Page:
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Brown v. Clarke

United States District Court, W.D. Virginia, Roanoke Division

August 31, 2016

HAROLD W. CLARKE, et al., Defendants.



         Monta Markjues Brown, a Virginia inmate proceeding pro se, filed a civil rights action pursuant to 42 U.S.C. § 1983, alleging that the defendants denied his grievances and failed to investigate his claims, retaliated against him, subjected him to cruel and unusual living conditions, and violated his rights to due process and free exercise of religion. Defendants filed a motion for summary judgment and Brown responded, making this matter ripe for disposition. Upon consideration of the record, I will grant in part and dismiss without prejudice in part defendants' motion for summary judgment.


         Brown is a Sunni Muslim inmate housed at Wallens Ridge State Prison (“Wallens Ridge”). As part of his religion, he must eat a halal diet. The Virginia Department of Corrections (“VDOC”) provides a Common Fare diet which is designed to accommodate inmates whose religious dietary needs cannot be met by the regular diet. To participate in the Common Fare diet, an inmate must sign an agreement which outlines the requirements for continuing to receive the Common Fare diet. Brown was approved to participate in the Common Fare diet and signed a Common Fare Agreement (“Agreement”) on June 18, 2012. The Agreement requires, in relevant part, that Brown not be “observed eating, trading, or possessing unauthorized food items from the main line” and that he must attend at least two services or other religious activities each month, if they are available. Pursuant to the Agreement, if Brown violates any of the requirements, he can be suspended from the Common Fare diet for six months for his first offense.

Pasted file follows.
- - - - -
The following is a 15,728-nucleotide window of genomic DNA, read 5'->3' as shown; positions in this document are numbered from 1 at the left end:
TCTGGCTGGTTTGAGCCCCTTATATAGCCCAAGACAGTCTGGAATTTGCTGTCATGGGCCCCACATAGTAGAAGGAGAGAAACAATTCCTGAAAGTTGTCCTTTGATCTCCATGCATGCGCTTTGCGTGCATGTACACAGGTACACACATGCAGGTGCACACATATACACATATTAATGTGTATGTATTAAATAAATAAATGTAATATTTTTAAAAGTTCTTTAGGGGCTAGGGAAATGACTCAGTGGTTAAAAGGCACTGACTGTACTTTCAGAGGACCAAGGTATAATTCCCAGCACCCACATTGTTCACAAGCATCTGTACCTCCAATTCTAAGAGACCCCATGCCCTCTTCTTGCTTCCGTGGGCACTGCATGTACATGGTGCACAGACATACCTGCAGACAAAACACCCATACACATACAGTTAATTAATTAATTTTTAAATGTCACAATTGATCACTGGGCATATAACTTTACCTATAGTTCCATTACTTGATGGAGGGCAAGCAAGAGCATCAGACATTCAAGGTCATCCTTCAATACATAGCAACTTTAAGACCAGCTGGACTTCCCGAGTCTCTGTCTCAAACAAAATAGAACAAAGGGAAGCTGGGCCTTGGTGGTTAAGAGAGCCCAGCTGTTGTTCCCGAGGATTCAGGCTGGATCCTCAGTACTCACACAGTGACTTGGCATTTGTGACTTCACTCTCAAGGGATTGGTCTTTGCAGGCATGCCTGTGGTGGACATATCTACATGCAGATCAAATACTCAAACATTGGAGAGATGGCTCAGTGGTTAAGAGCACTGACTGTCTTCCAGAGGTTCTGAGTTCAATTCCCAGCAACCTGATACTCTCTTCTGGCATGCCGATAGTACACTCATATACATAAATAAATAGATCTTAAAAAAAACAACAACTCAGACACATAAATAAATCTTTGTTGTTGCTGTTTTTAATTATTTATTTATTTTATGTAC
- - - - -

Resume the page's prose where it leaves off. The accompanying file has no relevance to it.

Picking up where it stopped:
Brown states that on January 23, 2015, without any notice, he was taken to an Institutional Classification Authority (“ICA”) hearing before Unit Manager (“UM”) Reynolds.[1]At the ICA hearing, Sergeant Boyd stated that on January 1, 2015, he observed Brown “come into the cafeteria, bypass giving staff his [identification], and pickup” and “consum[e] a regular [food] tray.”[2] In addition, Captain Cope submitted a statement that Brown had recently missed three religious services.[3] At the hearing, Brown stated that he did not accept a regular tray.[4] He also alleges in his complaint that he attended all of the required religious services.[5] UM Reynolds credited Sgt. Boyd's and Cpt. Cope's statements, determined that Brown violated the Agreement by taking a regular tray on January 1, 2015 and failing to attend the required religious services, and suspended Brown from the Common Fare diet for six months. Brown contends that UM Reynolds' findings were based on incorrect information and that Brown was not given proper notice of the hearing or an opportunity to present witnesses or evidence. Institutional Program Manager (“IPM”) Hensley and Assistant Warden Combs each reviewed and approved UM Reynolds' recommended disposition before it became final. Brown argues that defendants UM Reynolds, IPM Hensley, and Assistant Warden Combs violated his right to due process with regard to the ICA hearing. Brown argues that his right to free exercise of religion was violated when Sgt. Boyd “falsely and wrongly” accused Brown of taking a regular tray and by the policy that VDOC Director Clarke wrote. Brown argues that defendants Grievance Coordinator Ravizee, Warden Fleming, Regional Administrator Ponton, Grievance Coordinator Assistant Hyder, and Major Anderson violated his rights when they denied and/or failed to adequately investigate his complaints or allegations raised in his post-ICA hearing grievances and appeals.

         Brown also claims that Lieutenant Coleman intimidated him into “dropping” an informal complaint and that he received a “bogus institutional charge, ” both in retaliation for filing grievances. In response, defendants contend that on June 8, 2015, Brown received an institutional charge for intimidation in furtherance of gang activities after he entered a shower while another inmate was in the shower and forced the other inmate to get out of the shower. Brown does not dispute defendants' assertion that Brown was given notice and an ICA hearing concerning this charge.